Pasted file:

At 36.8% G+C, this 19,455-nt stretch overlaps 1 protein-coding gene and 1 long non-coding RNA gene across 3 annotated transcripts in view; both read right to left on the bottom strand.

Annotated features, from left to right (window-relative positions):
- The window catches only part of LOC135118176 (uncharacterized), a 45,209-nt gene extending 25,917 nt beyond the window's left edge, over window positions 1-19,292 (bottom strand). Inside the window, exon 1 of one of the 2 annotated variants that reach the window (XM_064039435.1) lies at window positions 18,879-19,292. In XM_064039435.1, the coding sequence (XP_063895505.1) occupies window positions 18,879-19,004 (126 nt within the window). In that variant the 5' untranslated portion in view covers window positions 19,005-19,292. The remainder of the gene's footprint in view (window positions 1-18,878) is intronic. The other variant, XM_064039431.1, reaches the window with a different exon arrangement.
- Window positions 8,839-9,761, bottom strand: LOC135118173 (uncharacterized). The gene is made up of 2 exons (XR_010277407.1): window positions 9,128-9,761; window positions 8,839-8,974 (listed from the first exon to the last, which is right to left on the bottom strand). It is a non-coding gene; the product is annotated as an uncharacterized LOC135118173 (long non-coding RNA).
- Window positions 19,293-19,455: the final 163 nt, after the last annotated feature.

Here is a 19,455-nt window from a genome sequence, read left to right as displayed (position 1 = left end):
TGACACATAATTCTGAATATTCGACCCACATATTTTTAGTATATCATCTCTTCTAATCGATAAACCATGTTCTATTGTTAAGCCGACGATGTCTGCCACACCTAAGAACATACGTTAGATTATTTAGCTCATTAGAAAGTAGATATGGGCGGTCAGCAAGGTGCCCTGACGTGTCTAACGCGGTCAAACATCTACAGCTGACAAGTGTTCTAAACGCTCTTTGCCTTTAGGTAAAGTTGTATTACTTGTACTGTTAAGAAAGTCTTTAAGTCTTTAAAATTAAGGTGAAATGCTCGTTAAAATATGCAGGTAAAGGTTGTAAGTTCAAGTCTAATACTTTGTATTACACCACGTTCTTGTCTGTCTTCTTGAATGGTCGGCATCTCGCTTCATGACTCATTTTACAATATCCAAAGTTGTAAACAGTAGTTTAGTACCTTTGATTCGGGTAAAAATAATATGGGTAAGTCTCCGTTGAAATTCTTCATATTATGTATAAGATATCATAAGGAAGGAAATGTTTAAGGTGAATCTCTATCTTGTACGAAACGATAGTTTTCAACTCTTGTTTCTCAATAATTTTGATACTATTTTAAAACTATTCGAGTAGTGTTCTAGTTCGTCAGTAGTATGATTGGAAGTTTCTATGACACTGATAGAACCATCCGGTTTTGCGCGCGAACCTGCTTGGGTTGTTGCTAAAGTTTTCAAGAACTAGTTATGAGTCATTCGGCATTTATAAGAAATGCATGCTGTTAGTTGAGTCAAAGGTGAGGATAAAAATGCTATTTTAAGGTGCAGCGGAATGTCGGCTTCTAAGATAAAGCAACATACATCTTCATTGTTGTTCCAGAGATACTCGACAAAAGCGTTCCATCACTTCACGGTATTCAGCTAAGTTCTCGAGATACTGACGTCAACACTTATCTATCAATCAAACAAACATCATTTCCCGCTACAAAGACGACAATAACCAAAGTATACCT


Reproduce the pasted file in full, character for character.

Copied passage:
At 36.8% G+C, this 19,455-nt stretch overlaps 1 protein-coding gene and 1 long non-coding RNA gene across 3 annotated transcripts in view; both read right to left on the bottom strand.

Annotated features, from left to right (window-relative positions):
- The window catches only part of LOC135118176 (uncharacterized), a 45,209-nt gene extending 25,917 nt beyond the window's left edge, over window positions 1-19,292 (bottom strand). Inside the window, exon 1 of one of the 2 annotated variants that reach the window (XM_064039435.1) lies at window positions 18,879-19,292. In XM_064039435.1, the coding sequence (XP_063895505.1) occupies window positions 18,879-19,004 (126 nt within the window). In that variant the 5' untranslated portion in view covers window positions 19,005-19,292. The remainder of the gene's footprint in view (window positions 1-18,878) is intronic. The other variant, XM_064039431.1, reaches the window with a different exon arrangement.
- Window positions 8,839-9,761, bottom strand: LOC135118173 (uncharacterized). The gene is made up of 2 exons (XR_010277407.1): window positions 9,128-9,761; window positions 8,839-8,974 (listed from the first exon to the last, which is right to left on the bottom strand). It is a non-coding gene; the product is annotated as an uncharacterized LOC135118173 (long non-coding RNA).
- Window positions 19,293-19,455: the final 163 nt, after the last annotated feature.

Here is a 19,455-nt window from a genome sequence, read left to right as displayed (position 1 = left end):
TGACACATAATTCTGAATATTCGACCCACATATTTTTAGTATATCATCTCTTCTAATCGATAAACCATGTTCTATTGTTAAGCCGACGATGTCTGCCACACCTAAGAACATACGTTAGATTATTTAGCTCATTAGAAAGTAGATATGGGCGGTCAGCAAGGTGCCCTGACGTGTCTAACGCGGTCAAACATCTACAGCTGACAAGTGTTCTAAACGCTCTTTGCCTTTAGGTAAAGTTGTATTACTTGTACTGTTAAGAAAGTCTTTAAGTCTTTAAAATTAAGGTGAAATGCTCGTTAAAATATGCAGGTAAAGGTTGTAAGTTCAAGTCTAATACTTTGTATTACACCACGTTCTTGTCTGTCTTCTTGAATGGTCGGCATCTCGCTTCATGACTCATTTTACAATATCCAAAGTTGTAAACAGTAGTTTAGTACCTTTGATTCGGGTAAAAATAATATGGGTAAGTCTCCGTTGAAATTCTTCATATTATGTATAAGATATCATAAGGAAGGAAATGTTTAAGGTGAATCTCTATCTTGTACGAAACGATAGTTTTCAACTCTTGTTTCTCAATAATTTTGATACTATTTTAAAACTATTCGAGTAGTGTTCTAGTTCGTCAGTAGTATGATTGGAAGTTTCTATGACACTGATAGAACCATCCGGTTTTGCGCGCGAACCTGCTTGGGTTGTTGCTAAAGTTTTCAAGAACTAGTTATGAGTCATTCGGCATTTATAAGAAATGCATGCTGTTAGTTGAGTCAAAGGTGAGGATAAAAATGCTATTTTAAGGTGCAGCGGAATGTCGGCTTCTAAGATAAAGCAACATACATCTTCATTGTTGTTCCAGAGATACTCGACAAAAGCGTTCCATCACTTCACGGTATTCAGCTAAGTTCTCGAGATACTGACGTCAACACTTATCTATCAATCAAACAAACATCATTTCCCGCTACAAAGACGACAATAACCAAAGTATACCT